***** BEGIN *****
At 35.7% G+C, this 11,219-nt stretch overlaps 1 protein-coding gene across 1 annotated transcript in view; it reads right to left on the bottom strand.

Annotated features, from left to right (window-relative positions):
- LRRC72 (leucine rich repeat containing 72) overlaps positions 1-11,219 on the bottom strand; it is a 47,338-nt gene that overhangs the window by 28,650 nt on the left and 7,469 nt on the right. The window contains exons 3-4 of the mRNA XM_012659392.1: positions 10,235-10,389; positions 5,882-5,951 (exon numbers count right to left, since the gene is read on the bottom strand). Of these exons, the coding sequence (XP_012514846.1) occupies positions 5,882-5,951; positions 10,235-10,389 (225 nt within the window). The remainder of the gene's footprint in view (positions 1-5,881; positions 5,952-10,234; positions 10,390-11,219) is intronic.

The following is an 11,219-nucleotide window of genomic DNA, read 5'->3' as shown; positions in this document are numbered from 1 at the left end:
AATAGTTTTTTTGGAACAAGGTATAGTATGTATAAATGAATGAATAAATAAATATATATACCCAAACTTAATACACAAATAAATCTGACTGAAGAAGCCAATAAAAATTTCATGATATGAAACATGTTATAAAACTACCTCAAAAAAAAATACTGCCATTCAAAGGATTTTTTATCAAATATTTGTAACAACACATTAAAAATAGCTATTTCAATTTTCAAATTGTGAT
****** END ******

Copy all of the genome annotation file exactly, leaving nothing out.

At 35.7% G+C, this 11,219-nt stretch overlaps 1 protein-coding gene across 1 annotated transcript in view; it reads right to left on the bottom strand.

Annotated features, from left to right (window-relative positions):
- LRRC72 (leucine rich repeat containing 72) overlaps positions 1-11,219 on the bottom strand; it is a 47,338-nt gene that overhangs the window by 28,650 nt on the left and 7,469 nt on the right. The window contains exons 3-4 of the mRNA XM_012659392.1: positions 10,235-10,389; positions 5,882-5,951 (exon numbers count right to left, since the gene is read on the bottom strand). Of these exons, the coding sequence (XP_012514846.1) occupies positions 5,882-5,951; positions 10,235-10,389 (225 nt within the window). The remainder of the gene's footprint in view (positions 1-5,881; positions 5,952-10,234; positions 10,390-11,219) is intronic.

The following is an 11,219-nucleotide window of genomic DNA, read 5'->3' as shown; positions in this document are numbered from 1 at the left end:
AATAGTTTTTTTGGAACAAGGTATAGTATGTATAAATGAATGAATAAATAAATATATATACCCAAACTTAATACACAAATAAATCTGACTGAAGAAGCCAATAAAAATTTCATGATATGAAACATGTTATAAAACTACCTCAAAAAAAAATACTGCCATTCAAAGGATTTTTTATCAAATATTTGTAACAACACATTAAAAATAGCTATTTCAATTTTCAAATTGTGAT